Black Horse Inn, Nuthurst
“It’s lovely from the outside, and you walk in and there’s an inglenook fireplace right in front of you. It’s a quintessentially British pub.”
Those are the words of Brian Denton, who runs the Black Horse Pub in Nuthurst. Not a great deal happens in Nuthurst, although Architectural Plants is based there and the beautiful church has been the centre of the village for a thousand years. But it is a close-knit community and having a good pub at its heart is important.
Brian took over the pub in the spring of 2011. Living just a couple of miles away in Monks Gate, he was a regular at the pub and after taking over quickly set about establishing a reputation for good food and drink. When he arrived, the Black Horse served Sussex Best Bitter and London Pride. Now, there are four beers with one
national been and any three others.
Usually, there are at least two local beers on tap. All five of the local breweries (Dark Star, Hepworths, Westons, W J King and Kissingate) have had their beers for sale at some point in the last year. Brian said: “It makes us popular with the real ale drinkers and we’ve been voted into the 2012 Good Beer Guide, which is the beer drinker’s Bible.
“People like to drink local ales and in a place like this, which is a destination pub they expect to drink the local beers. We have a lot of visitors from further afield. They turn up and want to know the local ales and it’s a good selling point. It also supports the local economy, but we’re happy to that as the local breweries are also very good. For me, Dark Star is one of the best around.”
Next, Brian set about changing the food, bringing in two chefs; Damon Paul and Viki Marki. He realised that it was important for the food to be right if the Black Horse was going to maintain its reputation as a destination pub.
“The food was not great,” said Brian. “(The previous owners) had lots of good ideas and were trying to do the right things, but perhaps in the wrong way. When I came to the pub it didn’t need a complete overhaul.
“We just started playing around with the menu, saw what worked and what didn’t and put in a menu that would work. Pubs are not drinking holes anymore. It is about the food as much as the drink.”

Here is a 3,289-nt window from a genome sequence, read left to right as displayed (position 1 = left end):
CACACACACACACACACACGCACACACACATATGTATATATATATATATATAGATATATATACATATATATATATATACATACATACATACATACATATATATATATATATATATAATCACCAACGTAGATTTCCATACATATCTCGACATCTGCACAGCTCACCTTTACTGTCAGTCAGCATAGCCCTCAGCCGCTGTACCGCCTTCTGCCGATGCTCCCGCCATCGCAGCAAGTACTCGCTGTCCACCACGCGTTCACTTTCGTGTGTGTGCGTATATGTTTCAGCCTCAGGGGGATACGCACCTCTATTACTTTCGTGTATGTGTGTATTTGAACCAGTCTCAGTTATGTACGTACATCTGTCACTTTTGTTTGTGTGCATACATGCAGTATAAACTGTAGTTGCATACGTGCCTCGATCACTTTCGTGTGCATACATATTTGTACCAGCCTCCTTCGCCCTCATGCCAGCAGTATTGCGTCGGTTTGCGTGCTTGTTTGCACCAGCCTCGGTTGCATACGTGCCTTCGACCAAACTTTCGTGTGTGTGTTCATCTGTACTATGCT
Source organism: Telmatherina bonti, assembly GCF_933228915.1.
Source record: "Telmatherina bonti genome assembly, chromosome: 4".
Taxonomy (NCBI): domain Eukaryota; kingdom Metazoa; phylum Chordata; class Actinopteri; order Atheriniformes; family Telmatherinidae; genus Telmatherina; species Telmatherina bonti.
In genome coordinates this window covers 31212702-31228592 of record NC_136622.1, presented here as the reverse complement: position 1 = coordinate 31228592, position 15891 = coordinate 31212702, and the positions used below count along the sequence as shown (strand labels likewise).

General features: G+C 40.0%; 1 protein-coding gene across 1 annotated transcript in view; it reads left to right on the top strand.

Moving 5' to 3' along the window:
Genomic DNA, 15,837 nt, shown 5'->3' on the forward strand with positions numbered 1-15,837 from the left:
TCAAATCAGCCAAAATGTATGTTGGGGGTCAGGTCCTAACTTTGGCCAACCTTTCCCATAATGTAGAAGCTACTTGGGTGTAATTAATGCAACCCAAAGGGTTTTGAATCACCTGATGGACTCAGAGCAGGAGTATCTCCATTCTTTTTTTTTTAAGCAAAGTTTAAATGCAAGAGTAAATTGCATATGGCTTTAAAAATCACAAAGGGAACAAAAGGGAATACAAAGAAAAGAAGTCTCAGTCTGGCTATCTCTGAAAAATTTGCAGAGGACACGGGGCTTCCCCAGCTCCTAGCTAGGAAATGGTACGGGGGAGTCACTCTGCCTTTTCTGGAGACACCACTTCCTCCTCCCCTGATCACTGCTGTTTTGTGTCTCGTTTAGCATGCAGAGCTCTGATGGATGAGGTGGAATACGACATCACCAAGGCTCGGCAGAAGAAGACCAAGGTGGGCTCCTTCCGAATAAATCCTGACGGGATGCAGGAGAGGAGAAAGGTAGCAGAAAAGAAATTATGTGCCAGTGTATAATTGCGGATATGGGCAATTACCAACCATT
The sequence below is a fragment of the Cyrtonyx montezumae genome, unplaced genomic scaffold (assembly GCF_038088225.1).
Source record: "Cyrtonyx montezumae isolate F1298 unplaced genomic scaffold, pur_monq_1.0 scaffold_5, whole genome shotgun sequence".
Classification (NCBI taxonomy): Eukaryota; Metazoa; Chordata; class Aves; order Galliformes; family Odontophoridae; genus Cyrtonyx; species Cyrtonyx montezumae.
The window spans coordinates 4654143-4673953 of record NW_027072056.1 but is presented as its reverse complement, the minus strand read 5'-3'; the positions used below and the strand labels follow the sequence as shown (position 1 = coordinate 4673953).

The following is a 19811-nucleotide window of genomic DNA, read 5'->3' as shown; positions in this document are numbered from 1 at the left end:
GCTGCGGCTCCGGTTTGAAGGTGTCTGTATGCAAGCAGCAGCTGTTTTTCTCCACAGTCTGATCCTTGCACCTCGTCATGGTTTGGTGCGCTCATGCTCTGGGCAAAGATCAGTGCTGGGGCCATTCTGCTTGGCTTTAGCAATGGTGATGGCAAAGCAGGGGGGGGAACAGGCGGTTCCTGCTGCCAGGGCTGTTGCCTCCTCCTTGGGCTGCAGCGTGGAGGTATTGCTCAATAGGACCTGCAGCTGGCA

“We try to serve good, honest food. We don’t oversell the menu as we don’t want to sound pretentious. We make it simple, but when it comes out it looks impressive.
“It might be a shepherd’s pie, but it might be the best shepherd’s pie you’ve ever had. You order a steak and that’s what you get – good steak from a local butcher that is cooked well, presented well. We use New Street Butchers and the meat we get from there is just fantastic.”
Chef Damon said: “We want to put different touches on the food so people go ‘wow’. It’s not too fancy – there is no pork terrine with shaved truffle, pea shoot and parsnip puree. Not yet anyway. It’s simple and not over the top, and it’s well priced. People just want good food in a nice atmosphere.
“I like adding flavours that work. Maybe it’s not quirky, as that would suggest that we are taking it away from being traditional. But we’ll have lamb with buttered carrots, with dauphinoise potato that is compressed ad properly flavoured. It’s going the extra mile on making something simple. But we are working with a fantastic butcher, and when I’m working with ingredients as good as this it really is difficult to mess it up. There is no need to dress it up as anything else.
“So the menu doesn’t tell you all of the ingredients, there are a few little surprises."
We visited the Black Horse on a busy Wednesday evening. The pub runs an enjoyable quiz night every Wednesday, raising money for St Catherine’s Hospice. Confident of my own general knowledge, we took an answer sheet and settled down with a pint of Dark Star’s Hophead.
At about the time that the quiz master declared that round one was about ‘opera’, we realised we might be set for an embarrassingly low score. As Toby declared he was far too busy taking photos and did not wish to be